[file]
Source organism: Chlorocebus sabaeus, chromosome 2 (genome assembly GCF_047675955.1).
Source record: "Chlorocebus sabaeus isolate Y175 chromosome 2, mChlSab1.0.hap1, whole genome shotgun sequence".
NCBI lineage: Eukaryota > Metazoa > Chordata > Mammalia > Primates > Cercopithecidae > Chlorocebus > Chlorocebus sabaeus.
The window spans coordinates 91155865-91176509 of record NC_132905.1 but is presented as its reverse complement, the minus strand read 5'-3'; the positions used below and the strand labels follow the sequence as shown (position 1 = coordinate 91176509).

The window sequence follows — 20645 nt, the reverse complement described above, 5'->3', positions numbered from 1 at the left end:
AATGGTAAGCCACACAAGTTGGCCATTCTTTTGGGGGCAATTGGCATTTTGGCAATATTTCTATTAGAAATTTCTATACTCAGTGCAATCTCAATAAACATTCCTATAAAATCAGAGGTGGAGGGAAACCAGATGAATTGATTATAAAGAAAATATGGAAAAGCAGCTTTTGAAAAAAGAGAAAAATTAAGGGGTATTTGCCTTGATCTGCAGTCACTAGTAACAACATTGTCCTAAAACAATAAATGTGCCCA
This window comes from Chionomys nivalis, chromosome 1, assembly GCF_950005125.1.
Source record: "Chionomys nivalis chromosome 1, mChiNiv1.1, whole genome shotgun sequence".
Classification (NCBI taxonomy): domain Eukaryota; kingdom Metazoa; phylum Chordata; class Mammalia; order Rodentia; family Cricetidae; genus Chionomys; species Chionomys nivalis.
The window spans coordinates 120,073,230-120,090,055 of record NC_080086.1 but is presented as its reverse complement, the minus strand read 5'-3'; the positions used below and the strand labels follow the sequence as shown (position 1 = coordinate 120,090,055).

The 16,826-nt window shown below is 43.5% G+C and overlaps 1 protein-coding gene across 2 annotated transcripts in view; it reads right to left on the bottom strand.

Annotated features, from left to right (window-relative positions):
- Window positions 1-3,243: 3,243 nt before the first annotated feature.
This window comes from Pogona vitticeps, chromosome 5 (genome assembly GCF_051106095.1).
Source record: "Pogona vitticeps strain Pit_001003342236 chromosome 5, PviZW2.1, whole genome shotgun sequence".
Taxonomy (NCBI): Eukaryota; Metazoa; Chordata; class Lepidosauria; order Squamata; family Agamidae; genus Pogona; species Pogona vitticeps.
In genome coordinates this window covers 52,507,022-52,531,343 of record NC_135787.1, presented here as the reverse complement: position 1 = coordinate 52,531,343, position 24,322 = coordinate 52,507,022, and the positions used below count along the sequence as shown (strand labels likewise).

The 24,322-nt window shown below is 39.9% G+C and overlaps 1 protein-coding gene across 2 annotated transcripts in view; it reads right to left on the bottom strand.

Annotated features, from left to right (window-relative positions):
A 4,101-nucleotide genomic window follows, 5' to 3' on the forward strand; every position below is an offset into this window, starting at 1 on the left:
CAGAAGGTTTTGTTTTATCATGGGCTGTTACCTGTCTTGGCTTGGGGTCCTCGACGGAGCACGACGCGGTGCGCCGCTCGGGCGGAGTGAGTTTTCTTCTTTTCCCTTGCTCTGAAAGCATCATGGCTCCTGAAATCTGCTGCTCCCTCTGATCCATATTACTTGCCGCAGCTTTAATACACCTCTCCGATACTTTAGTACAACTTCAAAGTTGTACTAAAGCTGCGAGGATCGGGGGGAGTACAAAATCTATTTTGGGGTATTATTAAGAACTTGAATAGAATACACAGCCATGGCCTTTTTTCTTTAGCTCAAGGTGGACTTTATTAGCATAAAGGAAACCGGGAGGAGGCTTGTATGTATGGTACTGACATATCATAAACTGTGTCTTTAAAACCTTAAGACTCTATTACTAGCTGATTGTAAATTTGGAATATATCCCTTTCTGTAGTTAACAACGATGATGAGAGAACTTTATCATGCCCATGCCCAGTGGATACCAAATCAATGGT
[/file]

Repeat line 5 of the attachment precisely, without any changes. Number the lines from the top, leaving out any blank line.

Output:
The window sequence follows — 20645 nt, the reverse complement described above, 5'->3', positions numbered from 1 at the left end: